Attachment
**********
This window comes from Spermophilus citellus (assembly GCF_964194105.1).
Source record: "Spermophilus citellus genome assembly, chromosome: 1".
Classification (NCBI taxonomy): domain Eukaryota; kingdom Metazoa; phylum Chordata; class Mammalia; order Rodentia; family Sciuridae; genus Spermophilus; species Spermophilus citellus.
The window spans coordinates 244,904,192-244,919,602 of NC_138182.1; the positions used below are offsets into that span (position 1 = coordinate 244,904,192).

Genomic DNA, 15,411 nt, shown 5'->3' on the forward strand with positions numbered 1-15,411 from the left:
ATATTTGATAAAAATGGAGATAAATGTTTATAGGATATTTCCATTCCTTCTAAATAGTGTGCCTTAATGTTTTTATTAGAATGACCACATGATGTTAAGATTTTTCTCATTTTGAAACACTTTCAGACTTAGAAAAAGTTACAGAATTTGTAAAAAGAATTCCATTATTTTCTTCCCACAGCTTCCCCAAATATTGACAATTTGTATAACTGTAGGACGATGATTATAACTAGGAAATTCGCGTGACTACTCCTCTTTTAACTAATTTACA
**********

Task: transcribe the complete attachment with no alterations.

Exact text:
This window comes from Spermophilus citellus (assembly GCF_964194105.1).
Source record: "Spermophilus citellus genome assembly, chromosome: 1".
Classification (NCBI taxonomy): domain Eukaryota; kingdom Metazoa; phylum Chordata; class Mammalia; order Rodentia; family Sciuridae; genus Spermophilus; species Spermophilus citellus.
The window spans coordinates 244,904,192-244,919,602 of NC_138182.1; the positions used below are offsets into that span (position 1 = coordinate 244,904,192).

Genomic DNA, 15,411 nt, shown 5'->3' on the forward strand with positions numbered 1-15,411 from the left:
ATATTTGATAAAAATGGAGATAAATGTTTATAGGATATTTCCATTCCTTCTAAATAGTGTGCCTTAATGTTTTTATTAGAATGACCACATGATGTTAAGATTTTTCTCATTTTGAAACACTTTCAGACTTAGAAAAAGTTACAGAATTTGTAAAAAGAATTCCATTATTTTCTTCCCACAGCTTCCCCAAATATTGACAATTTGTATAACTGTAGGACGATGATTATAACTAGGAAATTCGCGTGACTACTCCTCTTTTAACTAATTTACA